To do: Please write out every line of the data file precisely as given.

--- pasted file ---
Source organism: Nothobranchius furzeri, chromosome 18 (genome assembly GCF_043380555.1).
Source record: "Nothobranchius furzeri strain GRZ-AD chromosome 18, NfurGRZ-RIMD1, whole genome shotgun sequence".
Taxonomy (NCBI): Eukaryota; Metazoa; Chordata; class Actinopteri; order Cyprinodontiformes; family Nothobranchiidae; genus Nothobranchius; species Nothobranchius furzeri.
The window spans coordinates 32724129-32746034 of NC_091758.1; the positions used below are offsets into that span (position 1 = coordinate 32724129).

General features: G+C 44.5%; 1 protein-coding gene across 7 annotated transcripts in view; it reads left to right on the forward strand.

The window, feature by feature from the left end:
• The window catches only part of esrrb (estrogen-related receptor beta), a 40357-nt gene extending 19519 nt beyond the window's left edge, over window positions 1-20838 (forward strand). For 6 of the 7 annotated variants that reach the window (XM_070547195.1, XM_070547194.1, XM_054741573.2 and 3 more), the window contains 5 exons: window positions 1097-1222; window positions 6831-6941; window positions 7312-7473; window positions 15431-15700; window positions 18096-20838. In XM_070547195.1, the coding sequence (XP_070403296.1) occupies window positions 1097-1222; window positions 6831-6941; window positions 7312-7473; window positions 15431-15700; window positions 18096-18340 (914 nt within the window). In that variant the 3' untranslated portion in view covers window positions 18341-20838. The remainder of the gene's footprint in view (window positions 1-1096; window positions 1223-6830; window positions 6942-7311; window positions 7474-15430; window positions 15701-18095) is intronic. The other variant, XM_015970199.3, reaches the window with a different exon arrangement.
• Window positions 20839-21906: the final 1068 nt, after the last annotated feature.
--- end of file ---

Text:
Source organism: Nothobranchius furzeri, chromosome 18 (genome assembly GCF_043380555.1).
Source record: "Nothobranchius furzeri strain GRZ-AD chromosome 18, NfurGRZ-RIMD1, whole genome shotgun sequence".
Taxonomy (NCBI): Eukaryota; Metazoa; Chordata; class Actinopteri; order Cyprinodontiformes; family Nothobranchiidae; genus Nothobranchius; species Nothobranchius furzeri.
The window spans coordinates 32724129-32746034 of NC_091758.1; the positions used below are offsets into that span (position 1 = coordinate 32724129).

General features: G+C 44.5%; 1 protein-coding gene across 7 annotated transcripts in view; it reads left to right on the forward strand.

The window, feature by feature from the left end:
• The window catches only part of esrrb (estrogen-related receptor beta), a 40357-nt gene extending 19519 nt beyond the window's left edge, over window positions 1-20838 (forward strand). For 6 of the 7 annotated variants that reach the window (XM_070547195.1, XM_070547194.1, XM_054741573.2 and 3 more), the window contains 5 exons: window positions 1097-1222; window positions 6831-6941; window positions 7312-7473; window positions 15431-15700; window positions 18096-20838. In XM_070547195.1, the coding sequence (XP_070403296.1) occupies window positions 1097-1222; window positions 6831-6941; window positions 7312-7473; window positions 15431-15700; window positions 18096-18340 (914 nt within the window). In that variant the 3' untranslated portion in view covers window positions 18341-20838. The remainder of the gene's footprint in view (window positions 1-1096; window positions 1223-6830; window positions 6942-7311; window positions 7474-15430; window positions 15701-18095) is intronic. The other variant, XM_015970199.3, reaches the window with a different exon arrangement.
• Window positions 20839-21906: the final 1068 nt, after the last annotated feature.